J. V. Stalin
Source: Works, Vol. 8, January-November, 1926, pp. 182-184
Publisher: Foreign Languages Publishing House, Moscow, 1954
First Published: Zarya Vostoka (Tiflis), No. 1197, June 10, 1926
Transcription/Markup: Brian Reid
Public Domain: Marxists Internet Archive (2008). You may freely copy, distribute, display and perform this work; as well as make derivative and commercial works. Please credit “Marxists Internet Archive” as your source.
Comrades, permit me first of all to tender my comradely thanks for the greetings conveyed to me here by the representatives of the workers.
I must say in all conscience, comrades, that I do not deserve a good half of the flattering things that have been said here about me. I am, it appears, a hero of the October Revolution, the leader of the Communist Party of the Soviet Union, the leader of the Communist International, a legendary warrior-knight and all the rest of it. That is absurd, comrades, and quite unnecessary exaggeration. It is the sort of thing that is usually said at the graveside of a departed revolutionary. But I have no intention of dying yet.
I must therefore give a true picture of what I was formerly, and to whom I owe my present position in our Party.
Comrade Arakel* said here that in the old days he regarded himself as one of my teachers, and myself as his pupil. That is perfectly true, comrades. I really was, and still am, one of the pupils of the advanced workers of the Tiflis railway workshops,
Let me turn back to the past.
I recall the year 1898, when I was first put in charge of a study circle of workers from the railway workshops. That was some twenty-eight years ago. I recall the days when in the home of Comrade Sturua, and in the presence of Djibladze (he was also one of my teachers at that time), Chodrishvili, Chkheidze, Bochorishvili, Ninua and other advanced workers of Tiflis, I received my first lessons in practical work. Compared with these comrades, I was then quite a young man. I may have been a little better-read than many of them were, but as a practical worker I was unquestionably a novice in those days. It was here, among these comrades, that I received my first baptism in the revolutionary struggle. It was here, among these comrades, that I became an apprentice in the art of revolution. As you see, my first teachers were Tiflis workers.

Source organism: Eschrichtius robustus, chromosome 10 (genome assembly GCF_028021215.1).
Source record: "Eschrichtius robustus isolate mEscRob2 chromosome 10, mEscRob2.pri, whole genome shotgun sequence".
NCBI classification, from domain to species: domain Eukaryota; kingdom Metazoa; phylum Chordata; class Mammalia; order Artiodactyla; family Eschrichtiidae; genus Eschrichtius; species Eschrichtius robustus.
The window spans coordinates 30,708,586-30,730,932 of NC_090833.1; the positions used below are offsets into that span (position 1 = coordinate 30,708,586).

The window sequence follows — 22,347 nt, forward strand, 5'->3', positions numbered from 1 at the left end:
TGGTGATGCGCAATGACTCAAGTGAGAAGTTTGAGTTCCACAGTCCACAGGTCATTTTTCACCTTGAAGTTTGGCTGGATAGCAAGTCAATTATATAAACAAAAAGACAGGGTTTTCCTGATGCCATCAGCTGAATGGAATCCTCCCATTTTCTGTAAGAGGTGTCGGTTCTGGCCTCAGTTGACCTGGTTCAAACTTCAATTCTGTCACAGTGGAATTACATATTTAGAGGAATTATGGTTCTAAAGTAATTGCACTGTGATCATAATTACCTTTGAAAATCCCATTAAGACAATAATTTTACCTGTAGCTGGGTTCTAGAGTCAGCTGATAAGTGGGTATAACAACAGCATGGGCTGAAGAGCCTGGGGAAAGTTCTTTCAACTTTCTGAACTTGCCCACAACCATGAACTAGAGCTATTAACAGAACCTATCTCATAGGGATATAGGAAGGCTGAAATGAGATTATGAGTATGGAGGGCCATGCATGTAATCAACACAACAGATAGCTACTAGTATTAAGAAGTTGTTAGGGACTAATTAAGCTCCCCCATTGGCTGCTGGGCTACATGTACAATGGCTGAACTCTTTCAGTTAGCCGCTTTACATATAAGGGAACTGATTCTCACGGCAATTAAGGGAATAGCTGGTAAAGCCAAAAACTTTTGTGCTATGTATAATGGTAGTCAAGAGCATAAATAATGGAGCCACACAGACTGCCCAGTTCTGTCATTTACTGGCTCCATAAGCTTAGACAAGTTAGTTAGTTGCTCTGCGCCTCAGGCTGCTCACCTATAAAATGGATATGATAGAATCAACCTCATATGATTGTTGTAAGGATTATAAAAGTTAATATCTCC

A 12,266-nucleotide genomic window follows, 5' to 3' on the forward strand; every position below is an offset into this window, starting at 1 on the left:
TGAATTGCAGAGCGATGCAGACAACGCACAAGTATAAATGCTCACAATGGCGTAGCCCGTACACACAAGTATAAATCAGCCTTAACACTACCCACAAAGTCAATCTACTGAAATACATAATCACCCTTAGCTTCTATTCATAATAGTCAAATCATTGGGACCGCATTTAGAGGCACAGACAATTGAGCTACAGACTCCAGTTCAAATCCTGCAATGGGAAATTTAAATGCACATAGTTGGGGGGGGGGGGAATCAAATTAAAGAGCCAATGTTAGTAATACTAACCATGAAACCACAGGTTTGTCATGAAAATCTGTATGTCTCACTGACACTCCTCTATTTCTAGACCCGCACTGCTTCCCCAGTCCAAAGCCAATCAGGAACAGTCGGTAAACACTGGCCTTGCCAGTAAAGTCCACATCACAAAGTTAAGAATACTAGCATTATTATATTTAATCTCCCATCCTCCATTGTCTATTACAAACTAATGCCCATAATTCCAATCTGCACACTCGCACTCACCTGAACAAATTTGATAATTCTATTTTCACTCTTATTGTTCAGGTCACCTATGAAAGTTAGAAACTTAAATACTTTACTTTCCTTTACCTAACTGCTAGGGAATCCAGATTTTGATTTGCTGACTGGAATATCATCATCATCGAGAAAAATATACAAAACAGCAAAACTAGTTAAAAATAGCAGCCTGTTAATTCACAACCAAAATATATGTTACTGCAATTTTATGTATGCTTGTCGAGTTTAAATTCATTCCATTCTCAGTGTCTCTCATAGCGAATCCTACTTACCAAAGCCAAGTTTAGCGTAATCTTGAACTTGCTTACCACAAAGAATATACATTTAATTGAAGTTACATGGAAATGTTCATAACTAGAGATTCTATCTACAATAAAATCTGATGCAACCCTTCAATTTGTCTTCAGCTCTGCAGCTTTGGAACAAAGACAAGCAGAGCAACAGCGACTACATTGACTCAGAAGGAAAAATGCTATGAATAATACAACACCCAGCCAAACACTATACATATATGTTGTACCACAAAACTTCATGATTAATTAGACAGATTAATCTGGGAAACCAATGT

Permit me to tender them my sincere comradely thanks. (Applause.)
I recall, further, the years 1907-09, when, by the will of the Party, I was transferred to work in Baku. Three years of revolutionary activity among the workers in the oil industry steeled me as a practical fighter and as one of the local practical leaders. Association with such advanced workers in Baku as Vatsek, Saratovets, Fioletov and others, on the one hand, and the storm of acute conflicts between the workers and the oil owners, on the other, first taught me what it means to lead large masses of workers. It was there, in Baku, that I thus received my second baptism in the revolutionary struggle. There I became a journeyman in the art of revolution.
Permit me to tender my sincere comradely thanks to my Baku teachers. (Applause.)
Lastly, I recall the year 1917, when, by the will of the Party, after my wanderings from one prison and place of exile to another, I was transferred to Leningrad. There, in the society of Russian workers, and in direct contact with Comrade Lenin, the great teacher of the proletarians of all countries, in the storm of mighty clashes between the proletariat and the bourgeoisie, in the conditions of the imperialist war, I first learnt what it means to be one of the leaders of the great Party of the working class. There, in the society of Russian workers—the liberators of oppressed peoples and the pioneers of the proletarian struggle of all countries and all peoples—I received my third baptism in the revolutionary struggle. There, in Russia, under Lenin’s guidance, I became a master workman in the art of revolution.
Permit me to tender my sincere comradely thanks to my Russian teachers and to bow my head in homage to the memory of my great teacher—Lenin. (Applause.)
From the rank of apprentice (Tiflis), to the rank of journeyman (Baku), and then to the rank of a master workman of our revolution (Leningrad)—such, comrades, was the school in which I passed my revolutionary apprenticeship.
Such, comrades, is the true picture of what I was and what I have become, if one is to speak without exaggeration and in all conscience. (Applause rising to a stormy ovation.)
1. A. Okuashvili